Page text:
In playing Lorca, Isaacs wasn’t just working off what he was told by the writers. He was able to contribute his own ideas, as he did in Episode 3, which was directed by executive producer Akiva Goldsman.

“[Goldsman] was incredibly collaborative and lovely,” Isaacs said. “I had this notion that I wanted to be looking out the window all the time because I’m a man of action and I’m frustrated being trapped on this ship. I want to be in where the action is. I want to be somewhere else, making it happen. And he let me look out the windows all the time, including during battle. I don’t sit in the chair. I wander down to the front screen, or I stroll down and I command the battle like a man conducting an orchestra.”

Isaacs also suggested that Lorca have a Southern accent, “because I thought of him as a military man, but also able to be immensely charming, and that led me to the South.” And in general, he was happy that the producers were “very open to helping to create something original together. Because like I said, I would have run a million miles in the opposite direction if I thought I was trying to, in any way, step into those gigantic boots of my predecessors.”

Among Captain Lorca’s quirks is the fact that has a pet tribble on his desk — though Isaacs was not personally too excited about the iconic and adorable “Trek” creature.

“I wasn’t a fan of the silliest episodes of the original series, just because Shatner, particularly — well both of them, William Shatner and Leonard Nimoy — managed to make the most absurd things seem epic, and serious, and high stakes,” he said. “But even they, with their gargantuan skill set, couldn’t make a bunch of merkins into something that felt dangerous.”

(This statement made IndieWire laugh pretty hard, even though Isaacs was worried people might not know what a merkin is, suggesting that we “might put a hyperlink in.”)

Lorca’s tribble, like much of what we see on screen in this newest iteration of “Star Trek,” wasn’t executed on the cheap. “I saw someone online saying a tribble is cheap set dressing. Not this one. It had a bunch of operators, and a bunch of muscles, and moved, and made a noise, a little cooing when you stroked it, and purred. It’s really something,” Isaacs said.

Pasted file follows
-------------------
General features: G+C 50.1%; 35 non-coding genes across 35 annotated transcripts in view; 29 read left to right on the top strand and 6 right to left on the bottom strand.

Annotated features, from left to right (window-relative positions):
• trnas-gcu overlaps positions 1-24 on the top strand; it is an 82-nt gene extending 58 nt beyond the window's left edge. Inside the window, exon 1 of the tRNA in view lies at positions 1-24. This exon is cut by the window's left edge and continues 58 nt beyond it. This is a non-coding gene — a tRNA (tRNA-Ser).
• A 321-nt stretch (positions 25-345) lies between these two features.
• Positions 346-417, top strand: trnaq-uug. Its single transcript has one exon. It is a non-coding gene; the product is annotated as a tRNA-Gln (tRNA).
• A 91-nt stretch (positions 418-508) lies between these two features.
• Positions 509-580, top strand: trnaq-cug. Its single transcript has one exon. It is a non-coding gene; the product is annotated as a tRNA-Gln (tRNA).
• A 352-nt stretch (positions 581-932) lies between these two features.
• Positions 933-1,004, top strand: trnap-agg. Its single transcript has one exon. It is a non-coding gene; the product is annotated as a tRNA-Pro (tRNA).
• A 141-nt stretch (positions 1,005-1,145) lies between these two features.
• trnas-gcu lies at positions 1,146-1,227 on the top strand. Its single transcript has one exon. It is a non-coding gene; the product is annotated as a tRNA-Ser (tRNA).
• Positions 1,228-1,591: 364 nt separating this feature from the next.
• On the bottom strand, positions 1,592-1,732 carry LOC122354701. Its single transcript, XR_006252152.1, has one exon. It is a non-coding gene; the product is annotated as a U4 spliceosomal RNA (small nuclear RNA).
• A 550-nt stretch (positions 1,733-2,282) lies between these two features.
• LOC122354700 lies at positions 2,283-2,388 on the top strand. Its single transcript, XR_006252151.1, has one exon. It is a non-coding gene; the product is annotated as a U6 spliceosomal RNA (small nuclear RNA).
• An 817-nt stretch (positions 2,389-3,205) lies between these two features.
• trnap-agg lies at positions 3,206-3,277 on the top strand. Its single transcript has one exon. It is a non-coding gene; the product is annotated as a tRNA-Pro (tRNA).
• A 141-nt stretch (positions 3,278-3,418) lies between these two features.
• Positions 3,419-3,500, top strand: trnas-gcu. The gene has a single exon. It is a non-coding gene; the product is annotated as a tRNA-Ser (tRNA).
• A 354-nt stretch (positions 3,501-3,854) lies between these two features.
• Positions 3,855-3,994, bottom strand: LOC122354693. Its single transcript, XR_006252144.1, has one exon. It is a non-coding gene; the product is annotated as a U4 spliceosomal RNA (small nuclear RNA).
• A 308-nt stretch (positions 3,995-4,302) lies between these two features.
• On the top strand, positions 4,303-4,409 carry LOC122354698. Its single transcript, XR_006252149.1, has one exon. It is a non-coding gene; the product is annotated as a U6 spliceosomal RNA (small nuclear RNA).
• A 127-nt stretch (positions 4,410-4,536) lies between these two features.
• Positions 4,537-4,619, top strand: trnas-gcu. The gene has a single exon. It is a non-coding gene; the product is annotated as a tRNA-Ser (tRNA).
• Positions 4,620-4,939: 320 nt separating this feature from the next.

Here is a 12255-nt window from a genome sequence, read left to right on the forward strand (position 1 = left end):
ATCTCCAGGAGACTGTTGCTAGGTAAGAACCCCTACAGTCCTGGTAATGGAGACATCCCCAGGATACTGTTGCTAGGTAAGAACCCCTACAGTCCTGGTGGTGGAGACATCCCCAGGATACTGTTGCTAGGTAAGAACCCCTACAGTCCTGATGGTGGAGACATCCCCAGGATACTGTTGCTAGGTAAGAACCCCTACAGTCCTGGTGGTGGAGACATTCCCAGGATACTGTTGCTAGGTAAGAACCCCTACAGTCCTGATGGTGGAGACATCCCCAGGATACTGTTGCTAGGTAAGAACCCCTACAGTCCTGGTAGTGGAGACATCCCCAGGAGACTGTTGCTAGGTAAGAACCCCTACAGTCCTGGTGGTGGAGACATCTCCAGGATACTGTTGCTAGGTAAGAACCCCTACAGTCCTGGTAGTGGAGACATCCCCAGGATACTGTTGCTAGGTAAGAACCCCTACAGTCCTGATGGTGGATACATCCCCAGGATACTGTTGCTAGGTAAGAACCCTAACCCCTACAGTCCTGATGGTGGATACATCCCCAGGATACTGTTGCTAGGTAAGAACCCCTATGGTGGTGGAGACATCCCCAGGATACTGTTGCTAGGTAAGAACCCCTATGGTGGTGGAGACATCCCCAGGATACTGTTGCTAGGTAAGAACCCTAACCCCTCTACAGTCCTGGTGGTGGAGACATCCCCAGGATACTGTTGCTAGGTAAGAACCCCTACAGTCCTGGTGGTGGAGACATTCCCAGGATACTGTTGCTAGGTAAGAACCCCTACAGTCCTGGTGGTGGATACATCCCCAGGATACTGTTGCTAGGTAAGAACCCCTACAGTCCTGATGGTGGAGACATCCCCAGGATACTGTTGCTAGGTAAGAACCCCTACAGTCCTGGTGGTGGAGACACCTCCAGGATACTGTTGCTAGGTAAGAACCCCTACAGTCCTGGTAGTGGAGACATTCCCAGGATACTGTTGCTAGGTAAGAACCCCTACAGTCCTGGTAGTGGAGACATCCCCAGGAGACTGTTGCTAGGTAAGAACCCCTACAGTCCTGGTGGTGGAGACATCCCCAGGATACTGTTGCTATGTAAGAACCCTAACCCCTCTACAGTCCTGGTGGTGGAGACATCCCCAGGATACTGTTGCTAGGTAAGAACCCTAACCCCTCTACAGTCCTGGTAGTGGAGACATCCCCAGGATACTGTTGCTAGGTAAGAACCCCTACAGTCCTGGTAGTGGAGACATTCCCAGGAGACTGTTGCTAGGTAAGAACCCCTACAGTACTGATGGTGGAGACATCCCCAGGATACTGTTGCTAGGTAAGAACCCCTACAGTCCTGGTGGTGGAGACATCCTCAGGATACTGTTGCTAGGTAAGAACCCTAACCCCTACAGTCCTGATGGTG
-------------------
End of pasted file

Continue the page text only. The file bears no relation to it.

Star Trek Discovery Jason Isaacs Sonequa Martin-Green

As a longtime “Trek” fan (despite his perhaps controversial tribble stance), it took a while for Isaacs to realize, deep down, that he was part of this 50-year-plus tradition. As mentioned, he initially avoided sitting in the captain’s chair, because “there was too much weight of history there.” But one day, he was “playing a probably ordinary scene, and then suddenly I transported to engineering, I think. I was playing a scene with someone and I had to say, ‘Energize.’

“It’s a pretty incongruous moment in the scene. It’s not even a very dramatic moment, it’s just a way of getting there,” he said. “But I had a wave of goosebumps, and felt a bit lightheaded, and I realized, about 10 seconds afterward, it was because I’d said, ‘Energize.’

“I had been there for a day or two shooting already,” he added. “It was just hearing the echo across 40-something years since I’d watched it as a kid. There I was, saying this word on the ship… I suddenly felt this kindred spirit across the ages. It’s like a chill goes through you.”

But never fear — Isaacs didn’t hesitate to get back to business. “There’s no real time for any of that kind of stuff, because someone’s firing at you, and you’re trying to captain a ship and keep yourself alive, so I was unable to come back to the moment. The time for nostalgia will be later. Right now, we’ve got a series to make.”

New episodes of “Star Trek: Discovery” stream Sundays at 8:30 p.m. ET on CBS All Access.